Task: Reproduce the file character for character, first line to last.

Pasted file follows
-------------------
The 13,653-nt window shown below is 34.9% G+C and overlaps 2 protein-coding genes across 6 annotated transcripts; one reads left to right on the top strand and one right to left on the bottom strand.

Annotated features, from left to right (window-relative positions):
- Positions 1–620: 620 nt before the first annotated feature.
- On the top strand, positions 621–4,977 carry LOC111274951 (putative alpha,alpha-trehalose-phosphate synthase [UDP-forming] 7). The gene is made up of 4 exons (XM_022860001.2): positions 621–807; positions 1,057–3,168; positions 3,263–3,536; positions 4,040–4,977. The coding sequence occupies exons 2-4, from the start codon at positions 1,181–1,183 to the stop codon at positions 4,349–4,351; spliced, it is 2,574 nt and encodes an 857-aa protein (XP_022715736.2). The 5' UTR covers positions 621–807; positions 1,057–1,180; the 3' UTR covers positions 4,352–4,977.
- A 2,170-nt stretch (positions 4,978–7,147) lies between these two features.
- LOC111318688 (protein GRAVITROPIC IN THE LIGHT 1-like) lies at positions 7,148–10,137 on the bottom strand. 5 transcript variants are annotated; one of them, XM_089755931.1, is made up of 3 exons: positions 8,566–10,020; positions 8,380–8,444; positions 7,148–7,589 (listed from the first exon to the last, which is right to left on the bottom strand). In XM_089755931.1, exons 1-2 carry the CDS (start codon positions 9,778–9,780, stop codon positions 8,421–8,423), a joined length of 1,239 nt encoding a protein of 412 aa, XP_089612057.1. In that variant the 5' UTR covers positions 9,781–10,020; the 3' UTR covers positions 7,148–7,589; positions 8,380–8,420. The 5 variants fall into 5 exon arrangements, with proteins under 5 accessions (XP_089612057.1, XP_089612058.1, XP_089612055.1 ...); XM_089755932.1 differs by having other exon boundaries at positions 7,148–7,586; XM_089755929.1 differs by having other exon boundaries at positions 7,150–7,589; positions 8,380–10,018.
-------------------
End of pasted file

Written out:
The 13,653-nt window shown below is 34.9% G+C and overlaps 2 protein-coding genes across 6 annotated transcripts; one reads left to right on the top strand and one right to left on the bottom strand.

Annotated features, from left to right (window-relative positions):
- Positions 1–620: 620 nt before the first annotated feature.
- On the top strand, positions 621–4,977 carry LOC111274951 (putative alpha,alpha-trehalose-phosphate synthase [UDP-forming] 7). The gene is made up of 4 exons (XM_022860001.2): positions 621–807; positions 1,057–3,168; positions 3,263–3,536; positions 4,040–4,977. The coding sequence occupies exons 2-4, from the start codon at positions 1,181–1,183 to the stop codon at positions 4,349–4,351; spliced, it is 2,574 nt and encodes an 857-aa protein (XP_022715736.2). The 5' UTR covers positions 621–807; positions 1,057–1,180; the 3' UTR covers positions 4,352–4,977.
- A 2,170-nt stretch (positions 4,978–7,147) lies between these two features.
- LOC111318688 (protein GRAVITROPIC IN THE LIGHT 1-like) lies at positions 7,148–10,137 on the bottom strand. 5 transcript variants are annotated; one of them, XM_089755931.1, is made up of 3 exons: positions 8,566–10,020; positions 8,380–8,444; positions 7,148–7,589 (listed from the first exon to the last, which is right to left on the bottom strand). In XM_089755931.1, exons 1-2 carry the CDS (start codon positions 9,778–9,780, stop codon positions 8,421–8,423), a joined length of 1,239 nt encoding a protein of 412 aa, XP_089612057.1. In that variant the 5' UTR covers positions 9,781–10,020; the 3' UTR covers positions 7,148–7,589; positions 8,380–8,420. The 5 variants fall into 5 exon arrangements, with proteins under 5 accessions (XP_089612057.1, XP_089612058.1, XP_089612055.1 ...); XM_089755932.1 differs by having other exon boundaries at positions 7,148–7,586; XM_089755929.1 differs by having other exon boundaries at positions 7,150–7,589; positions 8,380–10,018.